Wednesday, July 15, 2015

THE PARABLE OF THE TALENTS








Pic.: Rekha Prakash


It is widely known as ‘The Parable of the Talents’. It is, also, known as ‘The Parable of the Minas’ … and, sometimes, as ‘The Parable of the Pounds’. But, I love the first name – ‘The Parable of the Talents.’ To me, it is one of Jesus’ most profound Parables…

Once, a Master was to go on a long journey. Before leaving, he called three of his servants and handed each one of them some Talents (A Talent, then, was a substantial sum of money… call it ‘Minas’ or ‘Pound’ or even ‘Dollar!’) according to their abilities. To the first servant, the Master handed five Talents; to the second, he gave two; and to the third, he offered one. Then, he proceeded on his journey.

The first two servants immediately went on to work. They invested the Talents gifted by their Master wisely and responsibly. The third savant just dug a hole in the ground and hid his Talent there.

When the Master returned, he wanted to know what his three servants had done with the Talents gifted to them… The first one’s investment had doubled… He had ten Talents to show to his Master. The second one, too, had doubled his wealth… He showed four. The Master was pleased with these two servants. He said to them, “You are my faithful servants… hardworking, responsible and wise. I shall put you in charge of greater responsibilities and make you share in my wealth and joy.”

The last one, who had hidden his Talent in a hole, came out to show the only Talent handed to him. He tried to reason out with his Master as to why he had done so. “I knew you were a harsh man, harvesting where you did not sow and gathering where you did not scatter seeds… So, I did not want to take any risk,” he said.

The Master was angry on the last servant. “You are evil and lazy,” he said, “You knew I harvested where I did not sow and gathered where I did not scatter seed. Then, you should have deposited the Talent in a bank and allowed it to grow with interest.” So saying, the Master took away the Talent from his third servant and placed it in the hands of his first servant. The undeserving servant was shown the door... to live with his misery!



They say, the English word ‘Talent’ has come from this Biblical story. Whether it is true or not, I do not know… But, I know this, for sure:

That, our Talents are our greatest wealth…

That, God, our Master, has placed in our hands Talents according to our abilities…

That, we should make the most of our gifts – the Talents…

That, we should deserve to share in our Master’s greater bounty!


A couple of hours ago, young Isha had come with her mother to join my class (Eleventh standard). She is a bright all-rounder. During the course of our discussion, I learnt that Isha enjoyed debating and writing. That, though she was inclined towards humanities and literature, she was taking Commerce with the hope that it gave her a broader platform as far as career was concerned. I told her what I felt very strong about… That, she had to align her career with her skills, talents and strengths… That, God had placed in her hands some gifts, and she had to discover her niche early in life… and go on to work, making the most of what had been gifted to her…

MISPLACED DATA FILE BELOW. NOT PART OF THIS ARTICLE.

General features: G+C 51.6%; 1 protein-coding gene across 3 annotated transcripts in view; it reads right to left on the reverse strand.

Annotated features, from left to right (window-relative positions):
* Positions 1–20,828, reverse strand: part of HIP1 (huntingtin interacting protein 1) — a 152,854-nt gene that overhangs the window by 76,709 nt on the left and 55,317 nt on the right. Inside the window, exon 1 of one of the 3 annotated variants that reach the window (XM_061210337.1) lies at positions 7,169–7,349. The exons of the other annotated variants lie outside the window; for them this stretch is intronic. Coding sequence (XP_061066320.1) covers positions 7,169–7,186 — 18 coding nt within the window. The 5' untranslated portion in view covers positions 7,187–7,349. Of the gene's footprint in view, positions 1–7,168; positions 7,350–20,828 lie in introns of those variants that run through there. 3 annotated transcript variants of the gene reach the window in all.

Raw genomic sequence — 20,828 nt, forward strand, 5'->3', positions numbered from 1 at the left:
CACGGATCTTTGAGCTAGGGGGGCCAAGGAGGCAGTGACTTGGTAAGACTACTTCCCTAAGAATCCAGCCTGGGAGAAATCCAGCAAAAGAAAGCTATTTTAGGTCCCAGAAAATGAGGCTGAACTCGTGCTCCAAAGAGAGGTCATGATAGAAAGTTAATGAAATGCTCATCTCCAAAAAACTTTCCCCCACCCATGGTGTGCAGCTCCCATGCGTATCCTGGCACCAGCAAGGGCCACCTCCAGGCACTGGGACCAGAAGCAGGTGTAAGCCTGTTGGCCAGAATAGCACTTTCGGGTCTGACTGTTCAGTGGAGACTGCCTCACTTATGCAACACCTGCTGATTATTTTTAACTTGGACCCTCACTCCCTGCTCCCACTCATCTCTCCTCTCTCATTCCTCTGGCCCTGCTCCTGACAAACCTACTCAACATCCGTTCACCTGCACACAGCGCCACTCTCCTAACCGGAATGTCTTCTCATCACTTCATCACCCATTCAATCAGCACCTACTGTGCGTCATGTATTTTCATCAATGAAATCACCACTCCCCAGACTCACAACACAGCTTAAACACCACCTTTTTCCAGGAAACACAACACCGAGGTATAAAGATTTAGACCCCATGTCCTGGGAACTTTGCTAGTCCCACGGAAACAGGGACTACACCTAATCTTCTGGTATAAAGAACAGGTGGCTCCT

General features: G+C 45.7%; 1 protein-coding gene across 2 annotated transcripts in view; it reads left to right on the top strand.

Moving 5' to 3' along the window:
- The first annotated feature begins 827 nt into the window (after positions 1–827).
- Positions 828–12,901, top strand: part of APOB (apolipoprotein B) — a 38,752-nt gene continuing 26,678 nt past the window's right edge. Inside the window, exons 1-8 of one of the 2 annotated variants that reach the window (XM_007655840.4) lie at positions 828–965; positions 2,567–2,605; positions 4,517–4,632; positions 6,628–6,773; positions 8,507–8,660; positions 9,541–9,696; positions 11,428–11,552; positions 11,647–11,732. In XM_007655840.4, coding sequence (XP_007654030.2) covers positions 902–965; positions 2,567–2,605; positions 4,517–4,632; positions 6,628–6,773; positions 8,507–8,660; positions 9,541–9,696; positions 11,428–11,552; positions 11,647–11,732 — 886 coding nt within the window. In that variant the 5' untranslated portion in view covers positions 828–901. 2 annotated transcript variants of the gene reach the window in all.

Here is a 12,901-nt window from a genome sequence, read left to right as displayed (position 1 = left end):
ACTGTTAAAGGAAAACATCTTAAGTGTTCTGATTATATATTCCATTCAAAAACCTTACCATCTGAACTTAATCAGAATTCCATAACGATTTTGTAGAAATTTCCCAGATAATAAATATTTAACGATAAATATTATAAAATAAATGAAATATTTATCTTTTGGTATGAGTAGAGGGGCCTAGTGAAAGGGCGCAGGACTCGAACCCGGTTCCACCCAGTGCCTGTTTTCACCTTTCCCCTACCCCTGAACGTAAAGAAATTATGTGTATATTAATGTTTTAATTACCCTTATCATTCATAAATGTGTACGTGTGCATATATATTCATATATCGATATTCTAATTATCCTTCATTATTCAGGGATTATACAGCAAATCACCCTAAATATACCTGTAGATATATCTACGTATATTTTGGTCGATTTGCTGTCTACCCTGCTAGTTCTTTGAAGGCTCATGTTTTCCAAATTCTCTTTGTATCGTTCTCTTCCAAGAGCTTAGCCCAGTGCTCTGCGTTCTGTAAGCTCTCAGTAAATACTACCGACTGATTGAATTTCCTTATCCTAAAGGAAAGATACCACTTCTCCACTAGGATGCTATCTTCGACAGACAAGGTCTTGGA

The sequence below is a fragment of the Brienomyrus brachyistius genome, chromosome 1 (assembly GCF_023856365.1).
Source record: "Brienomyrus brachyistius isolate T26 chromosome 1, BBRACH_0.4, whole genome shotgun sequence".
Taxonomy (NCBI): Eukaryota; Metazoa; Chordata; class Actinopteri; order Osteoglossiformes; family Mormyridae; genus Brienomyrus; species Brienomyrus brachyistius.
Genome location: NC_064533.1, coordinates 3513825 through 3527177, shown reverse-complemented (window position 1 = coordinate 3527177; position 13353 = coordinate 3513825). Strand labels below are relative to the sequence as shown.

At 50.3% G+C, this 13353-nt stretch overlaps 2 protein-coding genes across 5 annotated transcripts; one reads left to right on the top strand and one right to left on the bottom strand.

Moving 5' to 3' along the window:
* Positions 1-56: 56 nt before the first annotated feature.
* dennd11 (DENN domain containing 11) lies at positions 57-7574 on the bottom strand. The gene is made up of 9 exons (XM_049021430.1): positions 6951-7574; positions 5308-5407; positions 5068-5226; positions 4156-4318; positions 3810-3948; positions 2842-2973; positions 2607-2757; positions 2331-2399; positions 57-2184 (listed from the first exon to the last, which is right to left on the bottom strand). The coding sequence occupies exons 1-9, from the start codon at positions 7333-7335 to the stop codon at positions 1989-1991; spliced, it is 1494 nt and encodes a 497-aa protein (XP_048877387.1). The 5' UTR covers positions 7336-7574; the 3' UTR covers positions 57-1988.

Isha’s mother showed me a poem her daughter had blogged two years ago, when she was in ninth standard. When I visited the blog, I was, really, impressed. But, then, that Post – the poem – was the only post Isha had on her blog to show us! “Beta, you write so well… Imagine, had you written a small piece every day over these two years, you would have had a bounty to show us!” I prodded her further, “Make a commitment, beta, to write a small piece every day, straight from the heart… Just imagine the compounding effect it would have after many, many years… It would be ‘sin’ if you wasted your talents!”

Incidentally, the poem Isha had posted on her blog, two years ago, bore the title: ‘A SIN’! Here it is:


Staring at the lingering souls so near,
Every word and action here only influenced by fear.
While my starved body silently affected my mind,
My cerise eyes by the truth were made blind.

Wondering why our forlorn hope was so formally snatched,
My weakening faith in humanity further on detached.
Anatomical pain by now was a significant part of me,
But the inconsolable mental trauma grew free.

I had stopped feeling at a young age,
As happiness in our lives was never an existent stage.
All of us had weakened in every way,
Looking for a little light that might in front of us lay.

We were like anchors dropped from the boat,
But neither did we have a bottom to reach nor could we float.
We were like zombies, only half-dead.
Everyday to inexpressible torture fed.

Living a nightmarish reality with many of my 'kind',
Fearing the brutal creatures who had against us aligned;
Until one day, we were pushed towards one of the mystery portals,
Chambers from where no one could return as mortals.

I think our relieved hearts together gave a sigh,
Finally we were nearing the end of our strife.
What great sins had we made them induce?
Or was it a sin in itself that we were born Jews?




“Hey Isha... it would, indeed, be a ‘sin’ if you would give up writing... What a marvelous piece of literature! It is a very potent mixture of literature and emotions… I am going to look forward to reading more of your blogs... It’s simply beautiful.” Isha, I happened to read this comment from your friend, Rahil. He wrote it, just a month ago, urging you to make the most of what God has placed in your hands…

What else you want me to say? Just go back to ‘The Parable of the Talents’…

With loads of good wishes…


GERALD D’CUNHA

No comments: